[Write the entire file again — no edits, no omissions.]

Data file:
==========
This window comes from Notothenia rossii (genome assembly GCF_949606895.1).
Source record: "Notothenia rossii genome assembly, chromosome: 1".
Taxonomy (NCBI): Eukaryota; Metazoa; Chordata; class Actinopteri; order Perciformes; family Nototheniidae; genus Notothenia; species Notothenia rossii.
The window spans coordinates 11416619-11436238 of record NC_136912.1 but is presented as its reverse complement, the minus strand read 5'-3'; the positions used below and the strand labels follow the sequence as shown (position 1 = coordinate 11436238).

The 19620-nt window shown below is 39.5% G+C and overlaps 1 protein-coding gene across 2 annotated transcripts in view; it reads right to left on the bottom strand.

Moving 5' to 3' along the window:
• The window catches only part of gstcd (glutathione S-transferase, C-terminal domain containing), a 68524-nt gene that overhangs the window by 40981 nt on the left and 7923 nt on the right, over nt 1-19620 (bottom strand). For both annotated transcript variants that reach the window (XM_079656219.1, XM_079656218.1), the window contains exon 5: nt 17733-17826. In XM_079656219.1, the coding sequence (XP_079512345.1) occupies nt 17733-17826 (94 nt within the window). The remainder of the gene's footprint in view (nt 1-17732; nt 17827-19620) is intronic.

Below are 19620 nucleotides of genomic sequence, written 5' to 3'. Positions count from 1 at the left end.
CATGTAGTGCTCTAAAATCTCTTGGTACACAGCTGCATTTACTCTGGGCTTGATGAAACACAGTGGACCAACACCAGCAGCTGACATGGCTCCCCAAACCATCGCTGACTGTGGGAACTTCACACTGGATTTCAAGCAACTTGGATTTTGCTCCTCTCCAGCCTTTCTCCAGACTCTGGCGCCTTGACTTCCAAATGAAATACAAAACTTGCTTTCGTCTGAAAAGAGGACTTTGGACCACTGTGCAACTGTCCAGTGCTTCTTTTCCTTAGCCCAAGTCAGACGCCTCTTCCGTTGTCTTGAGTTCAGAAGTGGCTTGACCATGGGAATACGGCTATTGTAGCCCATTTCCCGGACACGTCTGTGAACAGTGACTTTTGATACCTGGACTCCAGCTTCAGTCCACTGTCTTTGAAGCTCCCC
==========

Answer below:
This window comes from Notothenia rossii (genome assembly GCF_949606895.1).
Source record: "Notothenia rossii genome assembly, chromosome: 1".
Taxonomy (NCBI): Eukaryota; Metazoa; Chordata; class Actinopteri; order Perciformes; family Nototheniidae; genus Notothenia; species Notothenia rossii.
The window spans coordinates 11416619-11436238 of record NC_136912.1 but is presented as its reverse complement, the minus strand read 5'-3'; the positions used below and the strand labels follow the sequence as shown (position 1 = coordinate 11436238).

The 19620-nt window shown below is 39.5% G+C and overlaps 1 protein-coding gene across 2 annotated transcripts in view; it reads right to left on the bottom strand.

Moving 5' to 3' along the window:
• The window catches only part of gstcd (glutathione S-transferase, C-terminal domain containing), a 68524-nt gene that overhangs the window by 40981 nt on the left and 7923 nt on the right, over nt 1-19620 (bottom strand). For both annotated transcript variants that reach the window (XM_079656219.1, XM_079656218.1), the window contains exon 5: nt 17733-17826. In XM_079656219.1, the coding sequence (XP_079512345.1) occupies nt 17733-17826 (94 nt within the window). The remainder of the gene's footprint in view (nt 1-17732; nt 17827-19620) is intronic.

Below are 19620 nucleotides of genomic sequence, written 5' to 3'. Positions count from 1 at the left end.
CATGTAGTGCTCTAAAATCTCTTGGTACACAGCTGCATTTACTCTGGGCTTGATGAAACACAGTGGACCAACACCAGCAGCTGACATGGCTCCCCAAACCATCGCTGACTGTGGGAACTTCACACTGGATTTCAAGCAACTTGGATTTTGCTCCTCTCCAGCCTTTCTCCAGACTCTGGCGCCTTGACTTCCAAATGAAATACAAAACTTGCTTTCGTCTGAAAAGAGGACTTTGGACCACTGTGCAACTGTCCAGTGCTTCTTTTCCTTAGCCCAAGTCAGACGCCTCTTCCGTTGTCTTGAGTTCAGAAGTGGCTTGACCATGGGAATACGGCTATTGTAGCCCATTTCCCGGACACGTCTGTGAACAGTGACTTTTGATACCTGGACTCCAGCTTCAGTCCACTGTCTTTGAAGCTCCCC